End of the battle of Komarow (from 26 August)

3 September

Start of Battle of Rava Ruska (to 11 September 1914) (Poland), Russian victory over Austrians (First World War)

5 September

First day of the First battle of the Marne (France), make or break battle (WWI)

The Battle of the Ourcq River, (to 9 September 1914), was part of the First Battle of the Marne and helped to create the gap in the German line that forced them to withdraw from the Marne to the Aisne.

7 September

Fall of Maubeuge (from 25 August)

8 September

First day of battle of the Drina (to 17 September), Serb attempt to stop second Austrian invasion

9 September

Start of First Battle of Masurian Lakes (to 14 September), German attack on last Russian army invading East Prussia

10 September

Last day of the First battle of the Marne (France), allied victory ending German hopes of a short war. (WWI)

11 September

End of Battle of Rava Ruska (from 3 September) , Russian victory over Austrians (First World War)

12 September

The First Battle of the Aisne (to 28 September 1914) marked the end of mobile warfare on the Western Front and the start of the period of static trench warfare that would last until 1918

End of the battles of Lemberg (from 23 August).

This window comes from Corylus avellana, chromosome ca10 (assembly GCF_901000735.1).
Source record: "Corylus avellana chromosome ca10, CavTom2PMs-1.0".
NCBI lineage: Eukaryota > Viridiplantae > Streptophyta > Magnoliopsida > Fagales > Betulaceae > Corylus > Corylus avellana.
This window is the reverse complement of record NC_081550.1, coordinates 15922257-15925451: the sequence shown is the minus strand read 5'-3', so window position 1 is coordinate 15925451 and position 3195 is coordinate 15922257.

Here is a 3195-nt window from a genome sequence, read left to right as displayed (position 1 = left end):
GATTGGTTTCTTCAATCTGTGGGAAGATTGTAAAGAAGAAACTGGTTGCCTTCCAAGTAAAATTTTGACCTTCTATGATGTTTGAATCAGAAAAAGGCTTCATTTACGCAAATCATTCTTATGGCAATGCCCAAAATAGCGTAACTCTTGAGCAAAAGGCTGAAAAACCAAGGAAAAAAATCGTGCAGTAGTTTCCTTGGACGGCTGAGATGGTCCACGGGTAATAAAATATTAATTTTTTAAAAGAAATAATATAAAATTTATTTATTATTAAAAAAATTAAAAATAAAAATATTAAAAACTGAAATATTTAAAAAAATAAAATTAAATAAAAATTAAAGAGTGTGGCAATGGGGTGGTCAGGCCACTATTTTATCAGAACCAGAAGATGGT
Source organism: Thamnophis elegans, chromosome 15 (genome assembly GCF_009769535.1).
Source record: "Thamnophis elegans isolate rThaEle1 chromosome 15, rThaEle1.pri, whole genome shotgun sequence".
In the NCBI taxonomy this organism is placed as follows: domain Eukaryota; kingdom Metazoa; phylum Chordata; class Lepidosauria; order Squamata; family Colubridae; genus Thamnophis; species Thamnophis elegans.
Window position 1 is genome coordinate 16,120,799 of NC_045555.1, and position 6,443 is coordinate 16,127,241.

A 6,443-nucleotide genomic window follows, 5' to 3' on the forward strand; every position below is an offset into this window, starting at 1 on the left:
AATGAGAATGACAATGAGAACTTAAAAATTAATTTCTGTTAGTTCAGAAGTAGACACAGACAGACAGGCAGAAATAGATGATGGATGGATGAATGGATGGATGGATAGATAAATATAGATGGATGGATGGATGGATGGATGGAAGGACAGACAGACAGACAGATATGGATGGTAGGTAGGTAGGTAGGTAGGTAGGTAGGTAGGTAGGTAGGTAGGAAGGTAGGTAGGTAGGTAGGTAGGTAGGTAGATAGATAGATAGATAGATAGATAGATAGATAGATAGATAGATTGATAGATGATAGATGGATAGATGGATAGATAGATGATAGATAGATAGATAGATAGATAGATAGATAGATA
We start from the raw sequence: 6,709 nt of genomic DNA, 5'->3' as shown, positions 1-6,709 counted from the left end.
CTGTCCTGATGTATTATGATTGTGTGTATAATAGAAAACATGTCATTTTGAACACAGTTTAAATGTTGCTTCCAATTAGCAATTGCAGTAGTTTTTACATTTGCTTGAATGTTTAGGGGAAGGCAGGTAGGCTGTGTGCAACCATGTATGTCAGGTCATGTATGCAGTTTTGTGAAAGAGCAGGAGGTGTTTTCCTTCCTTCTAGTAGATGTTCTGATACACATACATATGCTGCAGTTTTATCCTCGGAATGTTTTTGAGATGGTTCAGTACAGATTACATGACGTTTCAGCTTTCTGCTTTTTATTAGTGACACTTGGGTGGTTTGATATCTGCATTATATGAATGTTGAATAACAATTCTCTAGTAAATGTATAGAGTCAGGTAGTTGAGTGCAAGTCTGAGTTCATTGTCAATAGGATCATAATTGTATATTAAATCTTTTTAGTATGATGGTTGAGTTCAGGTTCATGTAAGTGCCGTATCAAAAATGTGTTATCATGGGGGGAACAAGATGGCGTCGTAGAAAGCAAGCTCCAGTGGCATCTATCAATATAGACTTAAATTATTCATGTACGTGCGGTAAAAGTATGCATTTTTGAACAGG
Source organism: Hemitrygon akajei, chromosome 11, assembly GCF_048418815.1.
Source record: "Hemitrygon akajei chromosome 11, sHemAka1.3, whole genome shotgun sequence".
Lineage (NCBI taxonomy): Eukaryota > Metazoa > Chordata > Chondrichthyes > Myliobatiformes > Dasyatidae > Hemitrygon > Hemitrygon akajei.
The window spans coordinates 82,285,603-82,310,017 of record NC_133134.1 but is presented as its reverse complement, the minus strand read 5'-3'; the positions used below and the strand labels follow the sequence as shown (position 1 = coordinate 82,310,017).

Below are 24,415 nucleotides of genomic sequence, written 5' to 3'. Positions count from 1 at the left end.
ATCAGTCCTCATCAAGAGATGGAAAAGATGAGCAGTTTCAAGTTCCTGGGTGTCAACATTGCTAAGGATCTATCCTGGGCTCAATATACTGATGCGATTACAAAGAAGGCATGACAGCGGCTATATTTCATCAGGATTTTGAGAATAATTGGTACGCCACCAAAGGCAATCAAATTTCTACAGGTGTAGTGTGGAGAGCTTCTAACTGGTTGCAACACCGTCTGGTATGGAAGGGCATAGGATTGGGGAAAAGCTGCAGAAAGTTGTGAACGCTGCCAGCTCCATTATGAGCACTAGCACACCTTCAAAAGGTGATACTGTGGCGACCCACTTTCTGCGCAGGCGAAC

14 SeptemberErich von Falkenhayn replaced Helmuth von Moltke as Chief of German General Staff
End of First Battle of Masurian Lakes, German victory ending Russian threat to East Prussia

17 September

Last day of battle of the Drina (from 8 September), Serbs retreat to defend Belgrade.

18 September

Start of the Siege of Tsingtao (to 6 November 1914), the only battle of the First World War to take place in the Far East. Japan captured the German port of Tsingtao on the coast of China.

22 September

The first battle of Picardy (to 26 September 1914), was part of the Race to the Sea, the series of encounter battles that decided the location of the Western Front during the First World War.

The raid on Madras was typical of the daring that made the Emden the most famous German commerce raider of the First World War.

24 September

The siege of Przemysl, 24 September-11 October and 6 November 1914-22 March 1915, saw the Russians capture a major Austrian fortress on the border between Austro-Hungary and Russian Poland.

25 September

Death of Harry Sherwood Ranken, VC MB ChB MRCP 1883-1914, of wounds taken while treating other wounded men.

The battle of Albert, (to 29 September 1914), was part of the Race to the Sea. It was a clash between the French Second Army (de Castelnau) and the German Sixth (Crown Prince Rupprecht), towards the end of the wider first battle of Picardy (22-26 September)